Monday, November 29, 2004

Basic Excel Spreadsheet Generation (ASP/ASP.NET)

The 'correct' way to generate Excel spreadsheets is through the use of Office Web Components. However, due to the licensing (see MSKB Article) you cannot use them on a public internet site (as a client license for Office is needed for each user retrieving the document).

However, this can be overcome due to the fact that Excel recognises HTML code. You can therefore output HTML that can be opened in Excel:

First of all, set the content type and response header to make the browser handle it as an Excel spreadsheet.

ASP VBScript:

<%@Language="VBScript"%>
<%
	Response.ContentType="application/vnd.ms-excel"
	Response.AddHeader "content-disposition", "attachment; filename=ExcelFileName"
%>

ASP JScript:

<%@Language="JScript"%>
<%
	Response.ContentType="application/vnd.ms-excel";
	Response.AddHeader("content-disposition", "attachment; filename=ExcelFileName");
%>

ASP.NET VB

<%@ Page Language="VB" %>
<script runat="server">
	Sub Page_Load (Sender As Object, E As EventArgs)
		Response.ContentType="application/vnd.ms-excel"
		Response.AddHeader("content-disposition", "attachment; filename=ExcelFileName")
	End Sub
</script>

ASP.NET C#

<%@ Page Language="C#" %>
<script runat="server">
	void Page_Load(Object Sender, EventArgs E)
	{
		Response.ContentType="application/vnd.ms-excel";
		Response.AddHeader("content-disposition", "attachment; filename=ExcelFileName");
	}
</script>

Start the html document and set the summary details (i.e. the information you see when you view the document properties: File - Properties in Excel). xmlns:o and xmlns:x are required for the summary information to be recognised by Excel. &#13;&#10; represents a line break (only valid in o:Description)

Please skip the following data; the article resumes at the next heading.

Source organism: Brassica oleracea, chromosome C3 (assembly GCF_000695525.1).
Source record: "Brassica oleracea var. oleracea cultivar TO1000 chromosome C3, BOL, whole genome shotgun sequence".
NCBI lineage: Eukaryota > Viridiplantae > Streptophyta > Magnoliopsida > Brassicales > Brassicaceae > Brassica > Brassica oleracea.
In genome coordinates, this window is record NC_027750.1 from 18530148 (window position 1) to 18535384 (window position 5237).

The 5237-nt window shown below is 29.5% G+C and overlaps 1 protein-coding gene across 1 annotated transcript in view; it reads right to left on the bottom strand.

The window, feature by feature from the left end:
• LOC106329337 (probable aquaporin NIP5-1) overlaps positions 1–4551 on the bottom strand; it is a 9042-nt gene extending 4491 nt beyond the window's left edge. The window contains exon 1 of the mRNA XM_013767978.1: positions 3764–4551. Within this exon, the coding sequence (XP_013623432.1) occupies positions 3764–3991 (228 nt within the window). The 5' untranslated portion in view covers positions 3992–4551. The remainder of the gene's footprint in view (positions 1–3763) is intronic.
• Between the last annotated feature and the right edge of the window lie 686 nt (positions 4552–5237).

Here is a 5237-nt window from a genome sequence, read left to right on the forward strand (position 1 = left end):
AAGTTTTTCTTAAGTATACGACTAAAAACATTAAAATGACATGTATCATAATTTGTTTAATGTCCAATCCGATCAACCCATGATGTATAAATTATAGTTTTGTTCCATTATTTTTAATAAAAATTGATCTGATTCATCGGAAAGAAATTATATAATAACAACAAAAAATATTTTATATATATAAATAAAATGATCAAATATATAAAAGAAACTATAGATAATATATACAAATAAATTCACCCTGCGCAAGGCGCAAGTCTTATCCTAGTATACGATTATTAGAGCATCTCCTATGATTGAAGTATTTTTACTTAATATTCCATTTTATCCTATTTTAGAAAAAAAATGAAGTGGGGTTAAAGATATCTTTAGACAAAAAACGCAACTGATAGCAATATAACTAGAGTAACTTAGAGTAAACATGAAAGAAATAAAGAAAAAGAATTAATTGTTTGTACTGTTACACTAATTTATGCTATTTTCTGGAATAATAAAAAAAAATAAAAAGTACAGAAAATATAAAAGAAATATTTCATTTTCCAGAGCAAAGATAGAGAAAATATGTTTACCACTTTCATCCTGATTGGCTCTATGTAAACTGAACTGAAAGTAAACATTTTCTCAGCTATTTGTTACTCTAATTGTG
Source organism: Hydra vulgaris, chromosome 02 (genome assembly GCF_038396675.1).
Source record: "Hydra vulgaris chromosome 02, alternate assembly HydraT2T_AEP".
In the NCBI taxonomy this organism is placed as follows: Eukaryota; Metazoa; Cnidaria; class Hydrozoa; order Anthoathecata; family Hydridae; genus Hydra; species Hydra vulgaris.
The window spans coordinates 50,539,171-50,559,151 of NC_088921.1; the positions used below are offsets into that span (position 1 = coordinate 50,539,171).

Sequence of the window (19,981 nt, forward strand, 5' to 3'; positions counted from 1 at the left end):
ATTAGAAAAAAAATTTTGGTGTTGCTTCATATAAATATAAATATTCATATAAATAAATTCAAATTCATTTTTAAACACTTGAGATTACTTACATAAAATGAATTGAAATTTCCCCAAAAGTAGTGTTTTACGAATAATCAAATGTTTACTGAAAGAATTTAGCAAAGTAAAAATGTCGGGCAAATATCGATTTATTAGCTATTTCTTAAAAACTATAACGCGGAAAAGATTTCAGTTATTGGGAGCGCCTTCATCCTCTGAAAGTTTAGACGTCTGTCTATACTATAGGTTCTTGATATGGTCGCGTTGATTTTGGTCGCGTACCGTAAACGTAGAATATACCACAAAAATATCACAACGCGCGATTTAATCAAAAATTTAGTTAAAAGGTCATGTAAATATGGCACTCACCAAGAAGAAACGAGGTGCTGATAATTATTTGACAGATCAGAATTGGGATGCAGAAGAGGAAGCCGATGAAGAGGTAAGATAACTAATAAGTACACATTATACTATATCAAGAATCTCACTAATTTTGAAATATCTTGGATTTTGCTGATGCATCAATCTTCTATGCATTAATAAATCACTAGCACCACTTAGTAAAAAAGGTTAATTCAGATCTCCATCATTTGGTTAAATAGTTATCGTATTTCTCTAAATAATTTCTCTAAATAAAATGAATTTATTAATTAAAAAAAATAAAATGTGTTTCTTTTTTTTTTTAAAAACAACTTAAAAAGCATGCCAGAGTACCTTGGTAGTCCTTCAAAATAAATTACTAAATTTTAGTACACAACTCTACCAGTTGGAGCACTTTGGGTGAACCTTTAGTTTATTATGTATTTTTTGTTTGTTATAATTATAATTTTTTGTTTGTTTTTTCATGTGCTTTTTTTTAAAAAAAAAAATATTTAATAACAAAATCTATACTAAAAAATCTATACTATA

<html xmlns:o="urn:schemas-microsoft-com:office:office" xmlns:x="urn:schemas-microsoft-com:office:excel">
<head>
<title>Title</title>
<!--[if gte mso 9]><xml>
 <o:DocumentProperties>
  <o:Subject>Subject</o:Subject>
  <o:Author>Author</o:Author>
  <o:Keywords>Keyword1, Keyword 2</o:Keywords>
  <o:Description>Comment Line 1&#13;&#10;Comment Line 2</o:Description>
  <o:Category>Category</o:Category>
  <o:Manager>Manager Name</o:Manager>
  <o:Company>Company Name</o:Company>
</o:DocumentProperties>
</xml><![endif]-->

You can also set the name of the worksheet (this code is also required if you want to see the grid lines in the sheet) and also protect the contents by setting x:ProtectContents to True (i.e. you will have to unprotect the sheet (Tools - Protection - Unprotect Sheet) before you can edit):

<!--[if gte mso 9]><xml>
 <x:ExcelWorkbook>
  <x:ExcelWorksheets>
   <x:ExcelWorksheet>
    <x:Name>Worksheet Name</x:Name>
    <x:WorksheetOptions>
     <x:ProtectContents>False</x:ProtectContents>
    </x:WorksheetOptions>
   </x:ExcelWorksheet>
  </x:ExcelWorksheets>
 </x:ExcelWorkbook>
</xml><![endif]--> 

Next add the CSS (this is important as you want line breaks to be part of the same cell, otherwise the text after the line break will go on a new row):

<style>
<!--
 br {mso-data-placement:same-cell;}
-->
</style>

Close the head tag and then output the table (static, or done dynamically using repeater (i.e. loop through recordset object in ASP, or bind to DataTable in ASP.NET)):

</head>
<body>
	<table border="1">
		<tr><th>Head 1</th><th>Head 2</th></tr>
		<tr><td>Data 1</td><td>Data 2</td></tr>
		<tr><td>Data 3<br>Should be<br>In same cell</td><td>Data 4</td></tr>
	</table>
</body>
</html>

2 comments:

Ben said...

Thanks so much for this! Helped a lot.

Sam said...

Had to do a bit of experimenting to figure it out, as it does not documented anywhere on Microsoft's site. I knew that Excel could intepret HTML, but not the document properties code - so finding that out proved useful.

Better than using a commercial component (although it will not work with old versions of Excel) and quite easy to do.